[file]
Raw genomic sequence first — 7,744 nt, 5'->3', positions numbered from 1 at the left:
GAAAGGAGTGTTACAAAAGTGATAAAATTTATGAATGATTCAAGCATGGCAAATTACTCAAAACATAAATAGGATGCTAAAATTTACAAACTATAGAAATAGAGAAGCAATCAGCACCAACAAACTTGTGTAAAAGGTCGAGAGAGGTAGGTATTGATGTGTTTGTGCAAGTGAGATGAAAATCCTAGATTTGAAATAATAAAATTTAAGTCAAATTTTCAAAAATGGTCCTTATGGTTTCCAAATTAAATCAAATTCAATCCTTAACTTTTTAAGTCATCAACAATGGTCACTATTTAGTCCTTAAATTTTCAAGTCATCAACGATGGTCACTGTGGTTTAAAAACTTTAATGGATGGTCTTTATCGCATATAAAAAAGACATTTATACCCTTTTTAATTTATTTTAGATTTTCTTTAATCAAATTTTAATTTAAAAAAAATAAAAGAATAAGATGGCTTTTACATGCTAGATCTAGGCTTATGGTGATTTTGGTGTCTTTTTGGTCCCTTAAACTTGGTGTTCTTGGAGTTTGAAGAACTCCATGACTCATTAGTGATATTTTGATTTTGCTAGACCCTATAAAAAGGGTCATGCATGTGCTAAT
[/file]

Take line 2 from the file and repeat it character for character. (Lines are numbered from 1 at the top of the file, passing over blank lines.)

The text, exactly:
GAAAGGAGTGTTACAAAAGTGATAAAATTTATGAATGATTCAAGCATGGCAAATTACTCAAAACATAAATAGGATGCTAAAATTTACAAACTATAGAAATAGAGAAGCAATCAGCACCAACAAACTTGTGTAAAAGGTCGAGAGAGGTAGGTATTGATGTGTTTGTGCAAGTGAGATGAAAATCCTAGATTTGAAATAATAAAATTTAAGTCAAATTTTCAAAAATGGTCCTTATGGTTTCCAAATTAAATCAAATTCAATCCTTAACTTTTTAAGTCATCAACAATGGTCACTATTTAGTCCTTAAATTTTCAAGTCATCAACGATGGTCACTGTGGTTTAAAAACTTTAATGGATGGTCTTTATCGCATATAAAAAAGACATTTATACCCTTTTTAATTTATTTTAGATTTTCTTTAATCAAATTTTAATTTAAAAAAAATAAAAGAATAAGATGGCTTTTACATGCTAGATCTAGGCTTATGGTGATTTTGGTGTCTTTTTGGTCCCTTAAACTTGGTGTTCTTGGAGTTTGAAGAACTCCATGACTCATTAGTGATATTTTGATTTTGCTAGACCCTATAAAAAGGGTCATGCATGTGCTAAT